‘Elvis Presley: The Searcher’ Ignores The Ugly Details In An Attempt To Redeem The King’s Legacy [Review]

There’s only one Elvis. A titanic figure, who, for America’s formative pop culture years, was the biggest and most influential star in the world — bringing rock n roll to the masses and crooning his way through dozens of Hollywood hits. He was, in many respects, the first superstar, blazing a dangerous and lonely trail to the top, where he was vulnerable and isolated. Even today he is Elvis, not Elvis Presley, a persona that grew out of personhood and into the mythology of America.

How, then, do you make a movie about such a legend? How do you whittle down the facts of such a life into something consumable? How do you make sense of his rise and his stardom and his tragedy? The answer, according to Thom Zimny’s documentary “Elvis Presley: The Searcher,” is that you strive to capture the magnetism that radiated from Elvis, and you hope the rest comes along naturally. Unfortunately, for all the joys woven into Zimny’s film, it doesn’t ever feel like the seminal Elvis doc that it wants to be, and even for those viewers without a deep knowledge of The King, nothing feels particularly new or revelatory.

‘The Searcher’ is told in two parts: Elvis on his way to stardom and Elvis fighting to regain his status after returning from his U.S. Army deployment. Still, “The Searcher” is only a little over three hours, which means it packs a lot in very quickly. Elvis was born and raised poor in Tupelo, Mississippi, and got his first taste of music from church. As a teen, his family moved to Memphis, Tennessee, where his taste and experience with music thrived — nourished in part in the Black blues clubs that he frequently visited.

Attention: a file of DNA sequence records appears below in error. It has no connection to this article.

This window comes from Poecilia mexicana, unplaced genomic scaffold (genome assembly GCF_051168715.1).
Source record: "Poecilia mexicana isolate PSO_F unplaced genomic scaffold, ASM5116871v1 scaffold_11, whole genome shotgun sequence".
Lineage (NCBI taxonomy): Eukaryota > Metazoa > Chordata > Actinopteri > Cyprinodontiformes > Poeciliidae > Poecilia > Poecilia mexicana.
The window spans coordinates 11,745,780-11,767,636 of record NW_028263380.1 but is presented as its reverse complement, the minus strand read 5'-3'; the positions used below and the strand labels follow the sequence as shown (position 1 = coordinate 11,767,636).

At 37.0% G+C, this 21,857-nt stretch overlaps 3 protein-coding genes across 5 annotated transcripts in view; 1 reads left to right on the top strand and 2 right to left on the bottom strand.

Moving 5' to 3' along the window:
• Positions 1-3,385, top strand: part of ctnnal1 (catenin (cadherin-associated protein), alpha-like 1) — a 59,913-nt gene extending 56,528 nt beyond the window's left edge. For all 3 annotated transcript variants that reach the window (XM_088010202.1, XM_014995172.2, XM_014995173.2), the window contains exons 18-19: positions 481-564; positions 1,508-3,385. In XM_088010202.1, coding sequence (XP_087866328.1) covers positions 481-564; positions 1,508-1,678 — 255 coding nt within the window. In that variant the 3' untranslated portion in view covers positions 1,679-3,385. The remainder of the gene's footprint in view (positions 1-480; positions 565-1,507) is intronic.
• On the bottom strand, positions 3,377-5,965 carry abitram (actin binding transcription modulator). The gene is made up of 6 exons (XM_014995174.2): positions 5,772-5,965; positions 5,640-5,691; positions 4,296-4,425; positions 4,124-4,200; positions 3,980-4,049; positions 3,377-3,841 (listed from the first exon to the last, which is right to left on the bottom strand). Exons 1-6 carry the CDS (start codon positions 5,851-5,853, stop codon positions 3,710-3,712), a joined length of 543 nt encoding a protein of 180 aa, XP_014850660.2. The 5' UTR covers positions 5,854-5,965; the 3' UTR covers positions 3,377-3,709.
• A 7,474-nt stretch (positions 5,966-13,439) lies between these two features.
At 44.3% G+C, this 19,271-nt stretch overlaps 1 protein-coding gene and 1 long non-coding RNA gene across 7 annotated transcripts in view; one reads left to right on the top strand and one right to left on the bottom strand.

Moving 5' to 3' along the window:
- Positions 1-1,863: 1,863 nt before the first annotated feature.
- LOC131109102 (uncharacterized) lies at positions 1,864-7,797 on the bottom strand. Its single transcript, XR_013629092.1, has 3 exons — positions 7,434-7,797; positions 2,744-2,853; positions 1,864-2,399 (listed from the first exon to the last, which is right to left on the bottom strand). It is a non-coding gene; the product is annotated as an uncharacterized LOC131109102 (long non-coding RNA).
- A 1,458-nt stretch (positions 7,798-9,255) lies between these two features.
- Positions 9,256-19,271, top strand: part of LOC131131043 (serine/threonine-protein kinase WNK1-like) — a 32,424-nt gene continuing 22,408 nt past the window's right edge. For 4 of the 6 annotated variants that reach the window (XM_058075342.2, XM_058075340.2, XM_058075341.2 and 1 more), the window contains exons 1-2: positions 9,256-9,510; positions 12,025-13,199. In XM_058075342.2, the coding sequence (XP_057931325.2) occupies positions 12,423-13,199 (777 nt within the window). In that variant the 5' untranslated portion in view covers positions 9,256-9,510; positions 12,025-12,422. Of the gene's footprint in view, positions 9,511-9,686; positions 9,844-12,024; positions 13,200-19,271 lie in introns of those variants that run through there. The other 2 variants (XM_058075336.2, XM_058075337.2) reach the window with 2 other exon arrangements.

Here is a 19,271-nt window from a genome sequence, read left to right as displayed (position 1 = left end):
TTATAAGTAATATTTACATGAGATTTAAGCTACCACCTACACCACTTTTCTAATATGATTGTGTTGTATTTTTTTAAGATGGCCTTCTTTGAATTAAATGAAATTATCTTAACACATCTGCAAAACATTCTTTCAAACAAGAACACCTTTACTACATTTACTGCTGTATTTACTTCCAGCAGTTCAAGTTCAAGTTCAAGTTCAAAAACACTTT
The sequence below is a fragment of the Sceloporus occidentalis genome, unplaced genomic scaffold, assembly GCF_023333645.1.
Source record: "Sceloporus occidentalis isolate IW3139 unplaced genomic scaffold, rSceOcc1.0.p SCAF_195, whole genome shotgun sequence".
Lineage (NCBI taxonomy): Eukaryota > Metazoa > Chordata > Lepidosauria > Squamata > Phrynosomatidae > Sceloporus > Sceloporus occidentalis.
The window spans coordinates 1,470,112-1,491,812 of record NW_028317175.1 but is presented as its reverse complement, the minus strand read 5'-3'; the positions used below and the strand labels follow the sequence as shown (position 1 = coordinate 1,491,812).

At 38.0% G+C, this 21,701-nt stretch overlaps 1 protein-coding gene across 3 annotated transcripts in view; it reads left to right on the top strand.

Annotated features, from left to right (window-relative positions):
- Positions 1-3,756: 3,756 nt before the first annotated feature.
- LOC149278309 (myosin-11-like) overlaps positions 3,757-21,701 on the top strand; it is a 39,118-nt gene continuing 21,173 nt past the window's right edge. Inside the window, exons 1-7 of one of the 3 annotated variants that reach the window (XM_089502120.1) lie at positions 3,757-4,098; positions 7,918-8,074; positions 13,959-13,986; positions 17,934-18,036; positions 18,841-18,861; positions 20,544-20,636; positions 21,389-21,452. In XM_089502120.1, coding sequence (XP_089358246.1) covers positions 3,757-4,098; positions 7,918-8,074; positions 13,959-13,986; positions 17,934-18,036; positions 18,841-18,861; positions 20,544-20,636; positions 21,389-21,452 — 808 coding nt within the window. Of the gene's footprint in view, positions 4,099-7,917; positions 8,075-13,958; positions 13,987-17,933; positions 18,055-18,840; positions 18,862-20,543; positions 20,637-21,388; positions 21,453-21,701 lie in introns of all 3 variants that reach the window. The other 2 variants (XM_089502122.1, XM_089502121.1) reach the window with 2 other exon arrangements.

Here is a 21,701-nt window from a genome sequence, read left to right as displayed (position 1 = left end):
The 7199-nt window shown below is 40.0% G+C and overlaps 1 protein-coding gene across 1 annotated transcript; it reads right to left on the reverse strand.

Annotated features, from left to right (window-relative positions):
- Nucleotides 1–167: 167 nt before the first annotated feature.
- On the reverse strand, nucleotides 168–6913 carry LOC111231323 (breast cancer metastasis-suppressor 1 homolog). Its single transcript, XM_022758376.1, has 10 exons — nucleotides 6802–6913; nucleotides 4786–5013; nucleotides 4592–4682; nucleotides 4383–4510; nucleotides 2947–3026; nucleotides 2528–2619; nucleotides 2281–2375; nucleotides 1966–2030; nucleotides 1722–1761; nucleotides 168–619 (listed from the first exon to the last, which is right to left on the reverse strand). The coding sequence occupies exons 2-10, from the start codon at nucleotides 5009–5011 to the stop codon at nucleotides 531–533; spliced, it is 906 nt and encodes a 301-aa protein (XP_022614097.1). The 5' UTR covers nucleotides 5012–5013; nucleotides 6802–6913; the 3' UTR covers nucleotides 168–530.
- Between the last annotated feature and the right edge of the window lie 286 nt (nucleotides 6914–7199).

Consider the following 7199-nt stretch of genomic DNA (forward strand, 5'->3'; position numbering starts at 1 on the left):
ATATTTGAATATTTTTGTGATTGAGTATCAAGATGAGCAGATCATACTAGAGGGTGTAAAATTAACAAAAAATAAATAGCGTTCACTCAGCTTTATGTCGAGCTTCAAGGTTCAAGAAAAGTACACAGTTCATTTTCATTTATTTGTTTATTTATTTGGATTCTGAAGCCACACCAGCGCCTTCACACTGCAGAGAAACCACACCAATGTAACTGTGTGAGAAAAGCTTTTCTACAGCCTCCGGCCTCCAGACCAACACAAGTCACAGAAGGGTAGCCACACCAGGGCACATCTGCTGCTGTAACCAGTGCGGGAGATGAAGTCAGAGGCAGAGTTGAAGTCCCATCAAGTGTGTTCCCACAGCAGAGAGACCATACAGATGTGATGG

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Enjoyable ‘The Newspaperman’ Toasts Journalism Legend Ben Bradlee [Review]

This year, more so than even the chaos that was 2016, has been the year of fact vs. fiction. A divided country has strayed away from agreeing upon facts and debating action, to being unable to even agree on what exactly constitutes a fact. An obvious proponent, of course, has been the push by many to discredit the media industry at large. It’s already served as fodder for a bevy of uncomfortable holiday meals (with plenty more to come later this month, I’m sure), but, to brave optimism, it’s also provided us with some truly revelatory filmmaking. That such films — like Steven Spielberg’s hotly buzzed “The Post” — were in production long before turmoil struck, is worth noting. But, happenstance aside, the gravity that films about journalism have taken on in light of the political and societal climate of the moment, is real, and it’s more important than ever that the diligent reporters and editors that populate newsrooms the world over get their due. The HBO doc “The Newspaperman: The Life and Times of Ben Bradlee” mostly succeeds at doing just that.

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